Another rainy day in Southern Manitoba has brought more precipitation to regions which have already had more than their fill of the wet stuff over the past several weeks, as yet another moisture laden low pressure system crossed the province Thursday, and continues to bring shower activity this morning to some areas.

"We are expecting those showers to taper off before noon today, if they haven't already in your area," said CMOS Accredited Weathercaster Chris Sumner Friday morning. "We may see an additional few millimeters before the rain ends, but the bulk of the precipitation has fallen in most locations. As this system pulls eastward, gusty northerly winds up to 60 km/h will push a cold front through Southern Manitoba, and that will drop temperatures throughout the morning hours, landing somewhere between 4 and 6, which as you can imagine, is well below average for this time of year. That influx of cold air, combined with the lingering shower activity, may also lead to a wet flurry or two in some places this morning."

Average daytime highs for this point in May are 22, with overnight lows around 7.

Sumner stressed green-thumbs should keep a very close eye on the overnight lows for Friday and Saturday. With limited cloud cover expected, and a cold air-mass in place, temperatures will likely dip near freezing throughout much of Southern Manitoba.

"If you've already planted your annuals or potted veggies, having the blankets ready to cover them up is almost a guarantee."

The following totals are courtesy of PembinaValleyOnline Rainwatchers, Environment Canada and the Manitoba Ag Weather Network. All readings are in millimeters, and are through Friday, May 20th at 5 a.m.

Boissevain and Killarney 19 mm
Minnedosa  26 mm
Souris 30 mm
Rivers 24 mm
Pierson 9 mm
Glenboro 23 mm
Virden 18 mm
Kola 9 mm
25mm = 1 inch

Looking ahead to May Long Weekend, and the unofficial start to Summer, Sumner noted the faucet will turn off for the next several days, sunshine will return and a slow warming trend will begin. He pointed out there is a chance of showers Saturday as a weak disturbance moves through the northern U.S., but it's not expected, at this time, to be a significant rain maker.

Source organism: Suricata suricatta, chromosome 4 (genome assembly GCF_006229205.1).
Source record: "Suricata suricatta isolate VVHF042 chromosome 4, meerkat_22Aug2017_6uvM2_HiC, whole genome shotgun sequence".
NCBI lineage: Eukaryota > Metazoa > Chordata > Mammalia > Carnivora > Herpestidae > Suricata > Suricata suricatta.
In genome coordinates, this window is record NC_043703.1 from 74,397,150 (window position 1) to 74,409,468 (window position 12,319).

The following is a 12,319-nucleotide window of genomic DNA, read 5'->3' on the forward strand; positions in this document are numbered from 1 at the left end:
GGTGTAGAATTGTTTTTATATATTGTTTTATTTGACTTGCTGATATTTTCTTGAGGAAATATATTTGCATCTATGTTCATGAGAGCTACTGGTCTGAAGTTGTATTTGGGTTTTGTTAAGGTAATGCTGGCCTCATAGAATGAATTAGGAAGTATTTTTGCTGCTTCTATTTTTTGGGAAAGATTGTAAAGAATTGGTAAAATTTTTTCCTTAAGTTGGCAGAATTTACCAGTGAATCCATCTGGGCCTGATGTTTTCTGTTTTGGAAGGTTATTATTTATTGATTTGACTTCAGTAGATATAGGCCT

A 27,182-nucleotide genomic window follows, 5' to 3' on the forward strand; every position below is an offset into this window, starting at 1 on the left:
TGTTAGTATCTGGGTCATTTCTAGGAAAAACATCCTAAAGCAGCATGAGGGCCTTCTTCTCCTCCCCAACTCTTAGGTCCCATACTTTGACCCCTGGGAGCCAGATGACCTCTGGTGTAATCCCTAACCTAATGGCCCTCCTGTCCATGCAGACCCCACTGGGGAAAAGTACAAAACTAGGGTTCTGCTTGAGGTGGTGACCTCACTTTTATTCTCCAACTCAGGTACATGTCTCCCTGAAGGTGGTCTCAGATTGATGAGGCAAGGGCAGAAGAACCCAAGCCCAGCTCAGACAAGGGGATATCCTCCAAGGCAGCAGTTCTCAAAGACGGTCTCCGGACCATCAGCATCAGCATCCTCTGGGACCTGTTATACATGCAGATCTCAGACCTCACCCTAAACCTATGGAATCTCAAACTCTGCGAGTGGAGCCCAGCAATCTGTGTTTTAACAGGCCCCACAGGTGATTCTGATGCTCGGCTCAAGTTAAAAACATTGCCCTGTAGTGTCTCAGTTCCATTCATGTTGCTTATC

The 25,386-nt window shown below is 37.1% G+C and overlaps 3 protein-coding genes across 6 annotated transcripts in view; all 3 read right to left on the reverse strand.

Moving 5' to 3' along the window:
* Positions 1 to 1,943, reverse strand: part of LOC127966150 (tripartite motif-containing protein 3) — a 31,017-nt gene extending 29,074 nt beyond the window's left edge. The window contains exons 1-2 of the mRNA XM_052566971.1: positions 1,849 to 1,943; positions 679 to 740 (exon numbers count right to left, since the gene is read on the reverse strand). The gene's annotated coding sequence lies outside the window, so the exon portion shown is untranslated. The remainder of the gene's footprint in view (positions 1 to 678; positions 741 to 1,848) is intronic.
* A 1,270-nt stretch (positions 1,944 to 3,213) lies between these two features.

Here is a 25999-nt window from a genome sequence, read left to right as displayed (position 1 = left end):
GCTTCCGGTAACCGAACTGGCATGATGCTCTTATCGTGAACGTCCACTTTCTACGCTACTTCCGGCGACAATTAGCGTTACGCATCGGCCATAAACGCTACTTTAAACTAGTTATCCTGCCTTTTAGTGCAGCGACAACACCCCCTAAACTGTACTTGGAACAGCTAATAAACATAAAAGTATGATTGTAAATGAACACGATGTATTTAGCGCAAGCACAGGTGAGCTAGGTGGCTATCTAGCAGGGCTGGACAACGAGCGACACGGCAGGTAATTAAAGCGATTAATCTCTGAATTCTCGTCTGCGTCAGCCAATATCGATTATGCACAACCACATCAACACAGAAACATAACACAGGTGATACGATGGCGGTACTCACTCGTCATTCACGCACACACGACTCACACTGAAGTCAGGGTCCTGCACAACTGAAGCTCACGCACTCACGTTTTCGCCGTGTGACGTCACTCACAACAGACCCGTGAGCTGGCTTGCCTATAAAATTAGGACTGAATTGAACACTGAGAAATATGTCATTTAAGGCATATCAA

"High pressure is set to build in over the much of the eastern Prairies over the next several days, and an upper level trough will allow very cold air for this time of year to slide southward," he said. "That's what's behind to significant cool down Friday and Saturday. Highs tomorrow will more than likely remain in the upper single digits, but rebound substantially for Sunday and Victoria Day Monday."

According to the Environment Canada forecast highs Sunday and Monday will be around 16 to 18

"A westerly flow, and then a southerly flow, will develop Sunday into Monday, and that will bring a return to warmer temperatures, still several degrees below seasonal for this time of year, but ten degrees warmer or more than what Friday and Saturday will be," he said. "Looking ahead to next week, the early indications are for a much less active pattern, with limited chances of rain, and ultimately a return to average temperatures for this time of year mid-week."